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Best Boot fitter in Whistler Village

post #1 of 19
Thread Starter 
 Does anyone know who the best boot fitter in Whistler Village B.C. is?

I'm going there next month.

I have two bunions and Morton's neuroma on my feet and I am just looking 

for someone who knows what they are doing and fit my feet properly.  I've had too many kids that

have no idea how to fit a boot fit me in the past and it just results in pure pain.

Any help would greatly be appreciated.

Thanks
post #2 of 19
I know you said the village but John Colpitts at Can-Ski Creekside is the best. He's seen it all and has been fitting boots well before Blackcomb Mountain ever existed. He quarterbacks the best boot fiitting team in town.

In the village...Alex Vu at Comor (another long term local and ask him about "toe socks") and Ryan McRae at Can-Ski Blackcomb are the fantastic and extremely knowledgeable. Both have been influence by John and have been boot fitting in Whistler for years.
post #3 of 19
One of the most recommended shops for bootfitting in town is the guys at Fanatyk Co Kobi has been doing my boots and foot beds for the last 4 years.
post #4 of 19
 John Colpitts at Can-ski. Awesome one of the first before Blackcomb even existed.
post #5 of 19
+1 on Fanatyko. Great guys, great shop. They've managed to do things for my mangled feet that no other boot fitter has managed. Highly recommended.
post #6 of 19
FanatykCo is who I have dealt with, and am very satisfied. They are more than happy to do what it takes to get you a good fit. Ski a few days, go back and adjust if needed.
Alex Vu was mentioned, cant comment on his work, but a great guy and amazing skier.
post #7 of 19
I also have a Morton's neuroma .  Kevin at Fanatykco diagnosed it and gave me some great advice, gratis. 
post #8 of 19
I was all set to choose between McCoo's and CanSki in Creekside or wait until I go to Telluride next month until I read this thread. I checked out FanatykCo at lunch and just purchased a pair of ski boots from them. I was impressed that they were not trying to maximize the cost. After assessing my situation, they actually recommended a less expensive boot that fit me. They looked at my Superfeet cork footbeds and found them in great shape. They trimmed them up and put them in the boot and off I went. After I had dome some shopping around and got other opinions, I was prepared to buy a custom liner and footbeds in addition to a boot but  I ended up with a boot that fits great and skied great this afternoon. I will ski a couple of days to see if I need any minor tweaks to be set for the rest of the season.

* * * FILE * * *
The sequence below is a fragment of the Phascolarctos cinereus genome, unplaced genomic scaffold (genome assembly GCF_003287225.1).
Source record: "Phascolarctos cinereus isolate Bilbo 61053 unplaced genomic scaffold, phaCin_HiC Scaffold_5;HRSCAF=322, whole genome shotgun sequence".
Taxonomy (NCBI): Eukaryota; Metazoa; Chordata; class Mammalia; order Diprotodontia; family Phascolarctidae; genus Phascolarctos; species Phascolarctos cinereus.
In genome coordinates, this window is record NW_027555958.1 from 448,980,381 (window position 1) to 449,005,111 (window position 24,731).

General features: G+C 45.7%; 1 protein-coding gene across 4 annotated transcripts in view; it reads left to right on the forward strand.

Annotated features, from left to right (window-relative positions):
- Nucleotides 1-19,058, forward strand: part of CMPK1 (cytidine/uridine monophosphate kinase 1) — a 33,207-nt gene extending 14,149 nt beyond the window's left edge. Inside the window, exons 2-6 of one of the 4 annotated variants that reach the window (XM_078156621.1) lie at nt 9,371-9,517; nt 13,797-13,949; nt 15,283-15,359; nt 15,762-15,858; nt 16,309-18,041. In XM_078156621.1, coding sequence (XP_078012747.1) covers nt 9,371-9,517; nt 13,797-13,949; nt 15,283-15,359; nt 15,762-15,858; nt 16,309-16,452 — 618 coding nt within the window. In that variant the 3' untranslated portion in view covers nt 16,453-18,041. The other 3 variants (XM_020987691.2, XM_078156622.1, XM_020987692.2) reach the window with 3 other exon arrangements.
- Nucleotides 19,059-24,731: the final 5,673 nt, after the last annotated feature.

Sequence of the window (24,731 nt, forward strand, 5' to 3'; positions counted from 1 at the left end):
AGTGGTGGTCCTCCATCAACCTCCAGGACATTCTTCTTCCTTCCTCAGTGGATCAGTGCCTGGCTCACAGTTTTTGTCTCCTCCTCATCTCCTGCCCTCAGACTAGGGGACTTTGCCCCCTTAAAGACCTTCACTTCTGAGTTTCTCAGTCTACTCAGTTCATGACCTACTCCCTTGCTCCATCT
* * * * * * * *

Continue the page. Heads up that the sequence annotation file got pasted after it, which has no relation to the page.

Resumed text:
post #9 of 19
 Go see George at McCoo's. 30+ years experience. 
You have to make an appointment so call ahead otherwise you might not get in. 
post #10 of 19
 Looks like you can't go wrong in Whistler. I used Sno Covers a few weeks back. Went out with my new Raptor 120s. Nino did a great job of fitting them. Wore them 5 days running and was thinking of leaving my old Salomons behind (I brought them just in case i could not get the Raptors to fit).

The Salomons are now slated to become flower pots...
post #11 of 19
I have enjoyed the boots for 6 weeks now and my satisfaction grows by the day. I am grateful to wbsr for the recommendation because without it, I would have spent a lot more money. When I was in Telluride 2 weeks ago, I did a little casual shopping  that reinforced my good choice of buying boots from FanatykCo. I love the Intuition liners and was glad to see that they stock boots that include these liners. Many other ski shops are stocking the models with the stock liners. 
post #12 of 19
FanatykCo (http://www.fanatykco.com/) but if you have major problems they will send you to see
George McKonkey @ McCoos (http://mccoos-whistler.com/). George works by appointment only.
Best to call 2 weeks or more in advance for an appointment. FanatykCo can usually see you walk-in
or next day for sure. I have also heard good things about John Colpitts at Can-Ski in Creekside from
the locals.
post #13 of 19
Quote:
Originally Posted by Thrillseeker View Post



I have two bunions and Morton's neuroma on my feet and I am just looking 

for someone who knows what they are doing and fit my feet properly.  I've had too many kids that

have no idea how to fit a boot fit me in the past and it just results in pure pain.